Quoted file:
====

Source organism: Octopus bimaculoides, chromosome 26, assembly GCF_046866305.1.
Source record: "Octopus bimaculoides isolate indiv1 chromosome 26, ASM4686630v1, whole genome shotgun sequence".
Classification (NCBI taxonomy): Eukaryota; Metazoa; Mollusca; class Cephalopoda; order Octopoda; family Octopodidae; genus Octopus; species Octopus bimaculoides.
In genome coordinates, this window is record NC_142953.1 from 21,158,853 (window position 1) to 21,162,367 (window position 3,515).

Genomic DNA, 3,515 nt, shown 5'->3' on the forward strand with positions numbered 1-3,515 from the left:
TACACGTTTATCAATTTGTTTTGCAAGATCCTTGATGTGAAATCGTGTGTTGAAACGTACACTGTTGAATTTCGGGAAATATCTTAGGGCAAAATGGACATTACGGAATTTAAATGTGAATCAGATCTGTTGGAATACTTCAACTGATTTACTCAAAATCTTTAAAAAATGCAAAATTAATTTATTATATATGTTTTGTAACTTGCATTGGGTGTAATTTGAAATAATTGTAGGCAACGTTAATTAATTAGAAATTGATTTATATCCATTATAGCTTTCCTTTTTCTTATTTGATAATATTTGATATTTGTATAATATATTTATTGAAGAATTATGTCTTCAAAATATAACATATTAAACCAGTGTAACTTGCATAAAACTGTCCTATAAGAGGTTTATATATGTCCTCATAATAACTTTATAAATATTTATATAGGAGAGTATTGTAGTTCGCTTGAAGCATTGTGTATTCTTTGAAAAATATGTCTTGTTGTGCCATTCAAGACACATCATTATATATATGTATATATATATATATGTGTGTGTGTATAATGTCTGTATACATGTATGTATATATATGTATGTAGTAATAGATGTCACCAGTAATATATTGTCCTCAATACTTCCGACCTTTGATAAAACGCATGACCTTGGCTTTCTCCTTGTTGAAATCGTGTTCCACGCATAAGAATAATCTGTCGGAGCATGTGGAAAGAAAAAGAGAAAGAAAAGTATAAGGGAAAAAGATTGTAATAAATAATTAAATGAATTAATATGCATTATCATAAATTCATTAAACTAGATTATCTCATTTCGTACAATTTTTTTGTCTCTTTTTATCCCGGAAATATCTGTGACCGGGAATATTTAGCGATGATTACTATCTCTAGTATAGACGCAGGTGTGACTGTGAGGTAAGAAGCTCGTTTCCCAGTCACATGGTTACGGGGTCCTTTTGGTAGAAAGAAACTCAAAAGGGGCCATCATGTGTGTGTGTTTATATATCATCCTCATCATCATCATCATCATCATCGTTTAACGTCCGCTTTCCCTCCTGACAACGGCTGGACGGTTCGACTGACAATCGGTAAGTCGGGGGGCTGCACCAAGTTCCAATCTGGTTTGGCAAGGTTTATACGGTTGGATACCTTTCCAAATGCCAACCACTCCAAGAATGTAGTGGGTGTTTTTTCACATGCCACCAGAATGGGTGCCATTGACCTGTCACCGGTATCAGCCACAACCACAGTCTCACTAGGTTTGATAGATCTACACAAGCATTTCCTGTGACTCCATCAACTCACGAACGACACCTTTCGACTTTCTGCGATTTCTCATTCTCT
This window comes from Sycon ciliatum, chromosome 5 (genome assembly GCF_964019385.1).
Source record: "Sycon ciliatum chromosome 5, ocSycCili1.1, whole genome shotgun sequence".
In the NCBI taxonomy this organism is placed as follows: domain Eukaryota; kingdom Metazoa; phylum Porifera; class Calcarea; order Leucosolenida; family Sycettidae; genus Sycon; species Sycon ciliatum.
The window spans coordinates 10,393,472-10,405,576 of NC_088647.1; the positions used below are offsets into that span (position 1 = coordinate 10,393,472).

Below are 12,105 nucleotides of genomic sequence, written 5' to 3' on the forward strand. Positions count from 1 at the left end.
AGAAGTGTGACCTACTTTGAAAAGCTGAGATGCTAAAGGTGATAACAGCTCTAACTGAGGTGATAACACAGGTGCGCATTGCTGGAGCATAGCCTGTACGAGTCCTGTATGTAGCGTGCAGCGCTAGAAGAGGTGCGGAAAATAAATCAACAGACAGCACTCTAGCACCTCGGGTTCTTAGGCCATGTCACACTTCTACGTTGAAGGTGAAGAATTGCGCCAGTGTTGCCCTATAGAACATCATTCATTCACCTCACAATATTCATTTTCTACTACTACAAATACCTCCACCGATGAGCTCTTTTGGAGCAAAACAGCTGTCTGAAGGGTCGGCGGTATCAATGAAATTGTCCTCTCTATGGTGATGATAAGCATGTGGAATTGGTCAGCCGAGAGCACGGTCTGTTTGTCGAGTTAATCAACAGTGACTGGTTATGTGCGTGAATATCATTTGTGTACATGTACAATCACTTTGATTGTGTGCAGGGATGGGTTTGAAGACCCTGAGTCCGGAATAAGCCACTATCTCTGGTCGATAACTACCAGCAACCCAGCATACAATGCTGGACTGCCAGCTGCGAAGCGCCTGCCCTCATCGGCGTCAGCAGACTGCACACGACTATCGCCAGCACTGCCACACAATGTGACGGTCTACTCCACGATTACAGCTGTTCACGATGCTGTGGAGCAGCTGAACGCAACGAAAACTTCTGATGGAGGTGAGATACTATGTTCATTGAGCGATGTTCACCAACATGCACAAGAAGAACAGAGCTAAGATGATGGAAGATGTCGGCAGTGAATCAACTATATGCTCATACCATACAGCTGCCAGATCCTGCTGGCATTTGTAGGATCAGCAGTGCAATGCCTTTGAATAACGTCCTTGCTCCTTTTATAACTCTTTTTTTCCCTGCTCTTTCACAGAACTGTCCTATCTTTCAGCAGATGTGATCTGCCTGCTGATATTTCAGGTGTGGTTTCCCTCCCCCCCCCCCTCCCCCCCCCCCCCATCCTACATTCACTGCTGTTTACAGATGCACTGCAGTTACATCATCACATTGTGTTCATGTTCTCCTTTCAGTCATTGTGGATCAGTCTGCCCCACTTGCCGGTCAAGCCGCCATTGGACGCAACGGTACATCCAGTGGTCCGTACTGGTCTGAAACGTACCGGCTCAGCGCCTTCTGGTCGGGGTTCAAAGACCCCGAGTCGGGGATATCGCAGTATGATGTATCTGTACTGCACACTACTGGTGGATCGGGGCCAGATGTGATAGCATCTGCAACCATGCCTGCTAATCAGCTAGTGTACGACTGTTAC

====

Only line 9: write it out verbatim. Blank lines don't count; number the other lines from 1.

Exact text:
In the NCBI taxonomy this organism is placed as follows: domain Eukaryota; kingdom Metazoa; phylum Porifera; class Calcarea; order Leucosolenida; family Sycettidae; genus Sycon; species Sycon ciliatum.